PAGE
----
Avira Free Antivirus for Mac offers the same clean, modern look you see in many third-party Mac apps. Its main window presents a system status (Protected, typically) along with buttons for starting scans, scheduling scans, your quarantine, system activity and your license (more on that later).
Clicking New Scan gives you the option for a Quick scan or a full system scan, as well as a button to start the scan. While we prefer one-click scans, this arrangement is pretty decent and consolidates the screens into a pop-up menu.
The scheduled-scan page brings a drop-down sheet where you can name the days and times scans should run as well as their type (full, quick) and frequency (weekly, daily).
The Quarantine button brings you to a view of any files Avira has flagged as dangerous and set aside, while the Activity button shows you a list of your most recent scans. Clicking License lets you enter the Activation Code that an Avira Pro or Avira Prime membership comes with.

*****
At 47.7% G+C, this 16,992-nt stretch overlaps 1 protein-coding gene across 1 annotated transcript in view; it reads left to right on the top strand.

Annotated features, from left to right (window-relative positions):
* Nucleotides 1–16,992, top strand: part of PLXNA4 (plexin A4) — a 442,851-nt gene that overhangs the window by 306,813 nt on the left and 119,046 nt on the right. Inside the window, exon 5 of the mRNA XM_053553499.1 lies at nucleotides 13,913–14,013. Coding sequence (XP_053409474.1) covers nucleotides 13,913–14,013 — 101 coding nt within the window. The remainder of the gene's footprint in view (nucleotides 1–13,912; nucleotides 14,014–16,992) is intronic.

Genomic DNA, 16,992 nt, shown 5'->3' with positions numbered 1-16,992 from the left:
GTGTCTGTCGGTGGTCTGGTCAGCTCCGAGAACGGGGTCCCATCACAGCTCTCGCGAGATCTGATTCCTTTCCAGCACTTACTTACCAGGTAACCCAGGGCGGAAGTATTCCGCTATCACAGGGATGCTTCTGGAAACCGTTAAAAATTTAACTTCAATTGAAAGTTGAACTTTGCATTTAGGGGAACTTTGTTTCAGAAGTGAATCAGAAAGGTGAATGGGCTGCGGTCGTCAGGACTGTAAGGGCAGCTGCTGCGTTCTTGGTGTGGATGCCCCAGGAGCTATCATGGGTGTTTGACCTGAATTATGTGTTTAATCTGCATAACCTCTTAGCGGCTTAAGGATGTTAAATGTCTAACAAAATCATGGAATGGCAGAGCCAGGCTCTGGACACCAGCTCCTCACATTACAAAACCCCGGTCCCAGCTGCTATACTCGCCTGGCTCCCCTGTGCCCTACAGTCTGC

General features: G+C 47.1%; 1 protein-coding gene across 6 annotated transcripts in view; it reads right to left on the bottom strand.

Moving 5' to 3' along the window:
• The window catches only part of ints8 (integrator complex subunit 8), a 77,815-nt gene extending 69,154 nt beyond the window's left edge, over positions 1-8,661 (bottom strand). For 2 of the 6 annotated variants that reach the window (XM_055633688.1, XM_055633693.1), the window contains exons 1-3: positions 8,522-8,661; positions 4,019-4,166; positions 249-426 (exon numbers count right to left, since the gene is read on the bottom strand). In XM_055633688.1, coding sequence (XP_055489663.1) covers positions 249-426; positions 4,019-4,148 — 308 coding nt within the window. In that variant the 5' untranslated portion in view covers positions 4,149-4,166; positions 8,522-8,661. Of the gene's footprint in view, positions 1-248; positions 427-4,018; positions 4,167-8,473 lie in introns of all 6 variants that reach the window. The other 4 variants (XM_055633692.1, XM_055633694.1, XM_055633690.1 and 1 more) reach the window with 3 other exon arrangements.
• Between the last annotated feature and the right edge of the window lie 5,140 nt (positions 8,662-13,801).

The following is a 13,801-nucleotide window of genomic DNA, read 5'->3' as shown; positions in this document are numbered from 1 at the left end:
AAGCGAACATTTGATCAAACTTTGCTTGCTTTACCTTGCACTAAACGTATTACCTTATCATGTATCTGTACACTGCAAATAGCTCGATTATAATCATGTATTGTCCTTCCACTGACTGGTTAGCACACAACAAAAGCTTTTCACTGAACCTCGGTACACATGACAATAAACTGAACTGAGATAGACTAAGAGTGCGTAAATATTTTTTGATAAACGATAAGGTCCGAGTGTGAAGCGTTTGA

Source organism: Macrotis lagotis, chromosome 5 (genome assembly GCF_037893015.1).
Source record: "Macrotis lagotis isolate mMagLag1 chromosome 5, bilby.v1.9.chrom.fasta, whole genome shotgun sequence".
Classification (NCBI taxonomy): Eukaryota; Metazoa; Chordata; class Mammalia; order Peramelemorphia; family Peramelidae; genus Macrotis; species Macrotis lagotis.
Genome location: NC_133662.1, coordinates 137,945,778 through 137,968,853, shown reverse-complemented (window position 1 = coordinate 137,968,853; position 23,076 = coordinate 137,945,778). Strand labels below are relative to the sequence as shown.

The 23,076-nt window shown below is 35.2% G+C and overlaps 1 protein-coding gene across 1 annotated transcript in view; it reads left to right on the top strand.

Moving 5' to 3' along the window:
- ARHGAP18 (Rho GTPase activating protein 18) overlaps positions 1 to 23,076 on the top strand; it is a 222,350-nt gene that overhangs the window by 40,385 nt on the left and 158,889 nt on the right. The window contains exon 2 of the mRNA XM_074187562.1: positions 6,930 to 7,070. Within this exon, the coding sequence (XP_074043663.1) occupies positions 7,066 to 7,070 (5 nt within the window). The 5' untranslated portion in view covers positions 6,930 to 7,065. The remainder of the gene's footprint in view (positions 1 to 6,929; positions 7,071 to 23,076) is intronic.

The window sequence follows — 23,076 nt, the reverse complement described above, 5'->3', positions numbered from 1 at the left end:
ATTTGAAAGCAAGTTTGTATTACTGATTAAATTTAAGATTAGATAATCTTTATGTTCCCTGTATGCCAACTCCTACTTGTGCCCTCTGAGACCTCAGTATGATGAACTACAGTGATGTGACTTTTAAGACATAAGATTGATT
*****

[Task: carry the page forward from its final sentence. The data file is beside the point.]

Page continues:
Clicking the option-toggles icon in the menu bar brings you to the Real-Time Protection screen, which allows you to disable file protection (don't do it) and enable Avira's Firewall. The profile icon brings you to what I'd call the About screen. Here you can see version info and click links to the Avira Community support page, product videos and other meta-level web pages.
Installation and Support
After you click Download, the superlight disk image file containing Avira Free Antivirus' installer will download. After opening that, the rest of the files are downloaded. In total, it took less than 3 minutes to complete the process.
Avira's customer support is limited to its paid customers, so you'll need Avira Pro or Avira Prime for that. In lieu of that, you can search Avira's FAQ documents and community message boards.
Avira Free Antivirus For Mac continues to be a good option for protecting your Mac from malware; unfortunately, that's not enough. Sure, we like its easy-to-use interface, but its malware protection scores aren’t as good as what AVG Antivirus for Mac and Avast Free Mac Security offer. Avast also causes less system impact than Avira, which makes it our top free choice.